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10 Key Facts about the Employee Free Choice Act

1. America’s workers want to form unions. Research shows nearly 60 million would form a union tomorrow if given the chance.

2. Too few ever get that chance because employers routinely block their efforts to form unions—and our current legal system is too broken to stop them. As many as one-quarter of employers illegally fire workers who try to form unions.

3. The Employee Free Choice Act would give workers a fair chance to form unions to improve their lives by:

* Allowing them to form unions by signing cards authorizing union representation.
* Providing mediation and arbitration for first-contract disputes.
* Establishing stronger penalties for violation of employee rights when workers seek to form a union and during first-contract negotiations.

4. In the 110th Congress, the Employee Free Choice Act had widespread support.

5. More than three-quarters of Americans—78 percent—support strong laws that make it easier for employees to bargain for better health care, pensions, wages and working conditions.

6. Allowing working people to choose for themselves whether to have a union is the key step toward rebuilding America’s middle class. Union membership brings better benefits and fair wages and a real voice on the job. It’s no accident that the 25-year decline in workers’ wages in our country has paralleled a 25-year slide in the size of America’s unions.

7. The Employee Free Choice Act would put democracy back into the workplace. Majority sign-up would ensure the decision whether to form a union was made by majority choice, not by the employer unilaterally.

8. Workers can still vote under the Employee Free Choice Act. At any time, if 30 percent of the workers want an election, they can have one. And once they have a union, workers also vote to elect their union representatives.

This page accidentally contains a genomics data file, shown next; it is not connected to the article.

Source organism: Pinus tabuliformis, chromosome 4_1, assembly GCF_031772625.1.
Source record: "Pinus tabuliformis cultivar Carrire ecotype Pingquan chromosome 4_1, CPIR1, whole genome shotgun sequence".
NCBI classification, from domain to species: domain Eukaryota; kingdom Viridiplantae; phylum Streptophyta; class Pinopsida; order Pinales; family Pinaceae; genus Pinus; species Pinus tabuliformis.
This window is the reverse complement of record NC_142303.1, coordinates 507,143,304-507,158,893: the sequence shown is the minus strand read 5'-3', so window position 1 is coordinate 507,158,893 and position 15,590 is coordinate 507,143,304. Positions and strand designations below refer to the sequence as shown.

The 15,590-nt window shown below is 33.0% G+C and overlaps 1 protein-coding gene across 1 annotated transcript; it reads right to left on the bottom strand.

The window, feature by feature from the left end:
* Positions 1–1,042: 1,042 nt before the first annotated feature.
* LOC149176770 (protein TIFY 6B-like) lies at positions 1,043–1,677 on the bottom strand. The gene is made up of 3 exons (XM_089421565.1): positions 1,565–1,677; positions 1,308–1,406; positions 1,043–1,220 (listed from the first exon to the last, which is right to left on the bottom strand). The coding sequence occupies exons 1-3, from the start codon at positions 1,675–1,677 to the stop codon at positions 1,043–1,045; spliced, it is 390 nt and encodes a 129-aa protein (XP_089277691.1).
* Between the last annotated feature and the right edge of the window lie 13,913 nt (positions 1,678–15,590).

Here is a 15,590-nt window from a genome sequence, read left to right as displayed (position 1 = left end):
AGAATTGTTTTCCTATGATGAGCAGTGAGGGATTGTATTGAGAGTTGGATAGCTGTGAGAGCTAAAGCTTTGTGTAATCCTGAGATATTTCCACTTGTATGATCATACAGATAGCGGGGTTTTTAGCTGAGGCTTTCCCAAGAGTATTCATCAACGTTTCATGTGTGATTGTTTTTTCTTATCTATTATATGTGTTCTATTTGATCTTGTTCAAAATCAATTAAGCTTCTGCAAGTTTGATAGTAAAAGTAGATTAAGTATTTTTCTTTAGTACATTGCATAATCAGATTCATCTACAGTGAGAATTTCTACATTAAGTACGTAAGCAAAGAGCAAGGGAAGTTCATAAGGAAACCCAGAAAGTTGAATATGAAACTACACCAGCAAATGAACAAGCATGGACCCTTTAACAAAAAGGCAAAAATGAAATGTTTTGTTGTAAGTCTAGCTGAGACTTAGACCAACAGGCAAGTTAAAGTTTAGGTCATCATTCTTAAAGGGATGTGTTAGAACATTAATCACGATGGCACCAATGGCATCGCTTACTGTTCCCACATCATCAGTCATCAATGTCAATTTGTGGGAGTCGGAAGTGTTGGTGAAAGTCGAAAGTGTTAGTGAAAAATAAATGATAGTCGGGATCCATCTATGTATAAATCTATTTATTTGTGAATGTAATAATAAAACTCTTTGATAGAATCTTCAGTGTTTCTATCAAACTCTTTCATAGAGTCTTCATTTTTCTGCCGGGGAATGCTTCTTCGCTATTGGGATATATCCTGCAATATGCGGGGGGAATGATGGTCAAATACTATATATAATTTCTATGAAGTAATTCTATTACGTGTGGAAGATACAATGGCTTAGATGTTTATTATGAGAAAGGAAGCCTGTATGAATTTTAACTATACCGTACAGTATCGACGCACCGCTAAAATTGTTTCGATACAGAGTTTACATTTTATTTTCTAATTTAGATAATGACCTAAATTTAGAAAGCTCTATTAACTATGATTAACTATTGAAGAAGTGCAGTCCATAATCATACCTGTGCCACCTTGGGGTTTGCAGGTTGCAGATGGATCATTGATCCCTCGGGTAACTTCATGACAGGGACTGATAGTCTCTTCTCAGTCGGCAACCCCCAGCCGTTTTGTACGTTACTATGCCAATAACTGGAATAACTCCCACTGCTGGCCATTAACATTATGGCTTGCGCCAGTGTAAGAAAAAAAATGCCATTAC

9. The Employee Free Choice Act has the support of hundreds of respected organizations and individuals—major religious denominations, academics and civil and human rights groups and others.

10. The AFL-CIO union movement is working in many ways to restore good jobs, health care and retirement security—but passing the Employee Free Choice Act is our top priority because we cannot create balance for working people or rebuild the middle class unless workers genuinely have the freedom to form unions for a better life.

Source: AFL-CIO


Eric Schansberg said…
One big problem: the elimination of secret ballots is hard to justify and will likely be perceived as pandering to a special interest group.

One clarification: wages have been stagnant since the mid-1970s, although compensation has steadily increased (given the shift toward tax-free fringe benefits). Private sector unions have been declining for more than 50 years. So, one cannot even assert correlation between compensation and unions overall.
Charlie Averill said…
Eric, you forgot to read number eight.

If one-third of workers want to have an NLRB election at their workplace, they can still ask the federal government to hold an election. The Employee Free Choice Act simply gives them another option—majority sign-up.

“Elections” may sound like the most democratic approach, but the NLRB process is nothing like democratic elections in our society—presidential elections, for example—because one side has all the power. The employer controls the voters’ paychecks and livelihood, has unlimited access to speak against the union in the workplace while restricting pro-union speech and has the freedom to intimidate and coerce the voters.

On January 28 the New York Times reported with the headline “Union Membership Up Sharply in 2008” which stated that according to the Bureau of Labor Statistics Union membership in the United States rose last year by the largest amount in a quarter-century, a gain of 428,000 members…so union membership is rising.
I am beginning to notice that the people who talk as if they’re anti-union seem to be those who consider themselves professionals and already have a contract themselves.
Ref: your comment, “given the shift towards tax-free fringe benefits” – all I can do is laugh.
Eric Schansberg said…
The NYT article is not completely clear (since it does not provide the relevant percentage). But the article does make clear that the bulk of the increase in numbers was public sector union members.

To be clear, I'm not anti-union any more than I'm anti-any-other-cartel. I do have a problem with those who pursue policies that benefit themselves at the expense of others. I wish others shared that passion consistently.

Its often rhetorically useful but ignorant or dishonest to ignore the role of FB's within compensation. It is a significant part of the cost of labor and the benefit to the worker-- and has increased a lot since the 1970s.

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